California Avocado Society 1967 Yearbook 51: 159-160
C. A. Schroeder
University of California, Los Angeles
The majority of genera and species which comprise the botanical family Lauraceae, of
which the avocado is a commercially important member, are trees of variable size or
woody shrubs or bushes. An unusual botanical relative in this interesting family of
tropical and subtropical distribution is the "woevine," Cassytha filiformis. This species
actually is a vine resembling the common parasitic dodder which is so prevalent in
many parts of California and other subtropical and tropical areas of the world. While the
habit is almost identical to Cuscuta, the floral structure is precisely like Cryptocarya,
another botanical relative of the avocado, hence the genus is considered a member of
the Lauraceae. The genus is chiefly Australian in more or less maritime climates.
The "woevine" is cosmopolitan in the tropics where it sometimes becomes a pest of
economic importance as it attaches itself to valuable orchard trees and ornamental
plants with its tough threadlike extensive branchlets. It is a common stem parasite on
Lantana Toddalia and certain other plants in South India (6). This plant is unique in the
family in that it is a parasite. Because of its particular characteristics and its parasitic
habit it is classified in a separate tribe. Cassytheae, within the family Lauraceae and is
represented by the single genus Cassytha (2) in which 18 species have been described
(3). The genus derives its name, Cassytha, from the Greek name for Cuscuta.
Probably the most important and prominent species is C. filiformis, a vigorous
saprophytic climber which resembles Cuscuta or dodder but with more chlorophyll. The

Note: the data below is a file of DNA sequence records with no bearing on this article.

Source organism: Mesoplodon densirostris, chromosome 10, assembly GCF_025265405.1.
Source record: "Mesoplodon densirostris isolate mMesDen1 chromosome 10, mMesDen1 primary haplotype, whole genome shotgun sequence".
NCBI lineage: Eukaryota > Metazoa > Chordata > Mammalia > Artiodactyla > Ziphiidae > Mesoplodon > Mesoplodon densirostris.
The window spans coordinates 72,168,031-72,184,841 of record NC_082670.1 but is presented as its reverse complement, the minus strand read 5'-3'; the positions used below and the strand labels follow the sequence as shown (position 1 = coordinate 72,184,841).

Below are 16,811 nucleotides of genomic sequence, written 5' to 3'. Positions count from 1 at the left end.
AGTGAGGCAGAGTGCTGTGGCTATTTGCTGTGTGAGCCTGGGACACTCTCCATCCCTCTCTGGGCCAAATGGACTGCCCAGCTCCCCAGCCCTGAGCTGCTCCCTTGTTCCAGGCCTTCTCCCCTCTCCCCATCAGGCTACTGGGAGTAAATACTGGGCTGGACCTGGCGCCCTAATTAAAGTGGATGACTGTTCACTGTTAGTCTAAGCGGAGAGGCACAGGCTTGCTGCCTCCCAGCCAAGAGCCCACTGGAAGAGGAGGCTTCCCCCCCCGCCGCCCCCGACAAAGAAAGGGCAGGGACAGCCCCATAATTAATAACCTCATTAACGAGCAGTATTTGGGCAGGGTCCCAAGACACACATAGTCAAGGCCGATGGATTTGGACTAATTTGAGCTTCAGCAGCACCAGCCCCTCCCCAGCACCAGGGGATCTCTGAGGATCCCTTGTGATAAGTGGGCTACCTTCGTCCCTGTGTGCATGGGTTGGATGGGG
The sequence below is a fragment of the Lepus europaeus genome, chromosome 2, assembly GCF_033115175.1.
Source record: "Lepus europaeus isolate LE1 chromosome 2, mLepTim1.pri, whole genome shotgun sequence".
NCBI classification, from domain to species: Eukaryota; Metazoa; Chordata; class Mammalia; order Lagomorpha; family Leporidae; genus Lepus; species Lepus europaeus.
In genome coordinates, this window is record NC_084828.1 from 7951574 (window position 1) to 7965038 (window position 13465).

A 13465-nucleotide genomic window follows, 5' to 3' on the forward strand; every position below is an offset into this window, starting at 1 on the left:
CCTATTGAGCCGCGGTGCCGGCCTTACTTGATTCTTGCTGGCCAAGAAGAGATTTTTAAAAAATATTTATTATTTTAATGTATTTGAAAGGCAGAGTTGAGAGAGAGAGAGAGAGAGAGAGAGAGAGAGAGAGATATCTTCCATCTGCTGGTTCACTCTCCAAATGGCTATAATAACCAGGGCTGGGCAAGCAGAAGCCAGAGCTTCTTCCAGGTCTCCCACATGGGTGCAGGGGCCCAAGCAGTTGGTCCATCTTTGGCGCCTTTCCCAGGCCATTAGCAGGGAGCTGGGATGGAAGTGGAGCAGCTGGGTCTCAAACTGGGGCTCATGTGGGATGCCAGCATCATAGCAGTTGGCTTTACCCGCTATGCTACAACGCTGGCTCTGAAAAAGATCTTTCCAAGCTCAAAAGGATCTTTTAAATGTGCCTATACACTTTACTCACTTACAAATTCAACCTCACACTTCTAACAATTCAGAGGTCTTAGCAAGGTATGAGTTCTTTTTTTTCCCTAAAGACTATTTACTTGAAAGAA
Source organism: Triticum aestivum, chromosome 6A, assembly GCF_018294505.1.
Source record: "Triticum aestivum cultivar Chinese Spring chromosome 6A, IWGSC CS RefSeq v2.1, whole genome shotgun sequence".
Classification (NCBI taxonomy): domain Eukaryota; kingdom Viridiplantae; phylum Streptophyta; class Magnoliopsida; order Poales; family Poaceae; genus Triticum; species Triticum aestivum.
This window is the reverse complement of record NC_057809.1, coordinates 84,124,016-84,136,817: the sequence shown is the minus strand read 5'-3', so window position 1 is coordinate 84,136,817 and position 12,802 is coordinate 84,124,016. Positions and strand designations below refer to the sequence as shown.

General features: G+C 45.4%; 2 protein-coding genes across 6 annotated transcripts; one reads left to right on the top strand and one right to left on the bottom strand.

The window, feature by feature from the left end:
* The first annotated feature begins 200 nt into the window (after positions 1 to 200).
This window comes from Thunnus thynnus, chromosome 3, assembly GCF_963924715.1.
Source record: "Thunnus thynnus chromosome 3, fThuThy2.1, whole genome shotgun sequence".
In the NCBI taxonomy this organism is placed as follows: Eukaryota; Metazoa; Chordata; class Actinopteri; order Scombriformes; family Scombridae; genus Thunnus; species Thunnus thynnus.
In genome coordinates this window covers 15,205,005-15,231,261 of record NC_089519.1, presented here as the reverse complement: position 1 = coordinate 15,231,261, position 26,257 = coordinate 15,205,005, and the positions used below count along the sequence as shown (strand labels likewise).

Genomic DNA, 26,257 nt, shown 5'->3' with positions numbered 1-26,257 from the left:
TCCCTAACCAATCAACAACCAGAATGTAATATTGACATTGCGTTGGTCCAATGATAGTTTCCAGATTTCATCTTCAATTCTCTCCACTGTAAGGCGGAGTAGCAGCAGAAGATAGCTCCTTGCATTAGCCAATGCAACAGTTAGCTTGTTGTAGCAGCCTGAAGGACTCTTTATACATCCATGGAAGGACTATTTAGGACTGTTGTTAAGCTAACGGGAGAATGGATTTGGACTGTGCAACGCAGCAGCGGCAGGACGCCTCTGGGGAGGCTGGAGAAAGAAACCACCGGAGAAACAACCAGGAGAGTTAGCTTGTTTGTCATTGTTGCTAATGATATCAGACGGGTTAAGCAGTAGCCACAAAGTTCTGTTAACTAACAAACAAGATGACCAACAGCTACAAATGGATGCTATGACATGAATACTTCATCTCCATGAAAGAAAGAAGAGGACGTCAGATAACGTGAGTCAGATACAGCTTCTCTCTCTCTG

vine is known under several common names throughout the tropics. South Sea
Islanders call this vine "tentanini" which means "to go round and round," a truly
descriptive adjective for its entwining habit (4). Some unusual uses are made of the
plant by natives in the Gilbert Islands where the vine is worn on the body by dancers.
The smooth orange yellow strands are fashioned as necklaces and head wreaths or
may be crossed over the chest and wrapped around the arms. Men are reported to use
it in love magic while women use extracts of the vine as a dye to provide a black color
for fabrics.
Cassytha ciliolata is known as Devils' Tresses in the Cape region of South Africa where
it grows on a number of hosts.
Another closely related species. C. cuscutiformis, is known as the Dodder-Laurel in
northern Australia. The white clumps of this semi-parasitical vine are said to be edible
(1). The plant has been utilized as a seasoning in buttermilk by Brahmans in Southern
India (1). The berries are reported to be eaten by boys in Yemen (5).
C. filiformis is a leafless perennial vine with small scales in place of the leaves. It
adheres by hanstoria which penetrate the epidermis of other plants, hence spreads
through the tops of trees and bushes forming long festoons of greenish yellow vines.
The individual stems which are copiously branched range from 1 to 3 millimeters in
diameter and may attain a length of 10 to 20 feet. The flowers borne the year around
are bisexual with a stamen and perianth arrangement very similar to the ordinary
avocado. The ovary is first exposed and later becomes enveloped by the enlargement
and overgrowth of the calyx tube. Thus the fruit, about the size of a large pea, is closely
enclosed by the succulent calyx. The single seed has a membranous testa. The
separation between cotyledons is not well defined.
1. HEDRICK, U.P. 1919 Sturtevant's Notes on Edible Plants. N. Y, Dept. Agri. 27th
Ann. Rpt. Vol. 2, Pt. 11.
2. HUTCHINSON, J. 1964 The Genera of Flowering Plants. Claredon Press. Oxford.
3. KING, L. J. 1966 Weeds of the World, Biology and Control. Interscience Publ. New
4. LUOMALA, K. 1953 Enthnobotany of Gilbert Islands. Bernice P. Bishop Museum
Bul. 213. Honolulu.
5. PICKERING, C. 1879 Chronological History of Plants.
6. RANGASWAMY, N. S. and T. S. RANGAN. 1963 In vitro culture of embryos of
Cassytha filiformss L. Phytomorphology 13(4):445-449.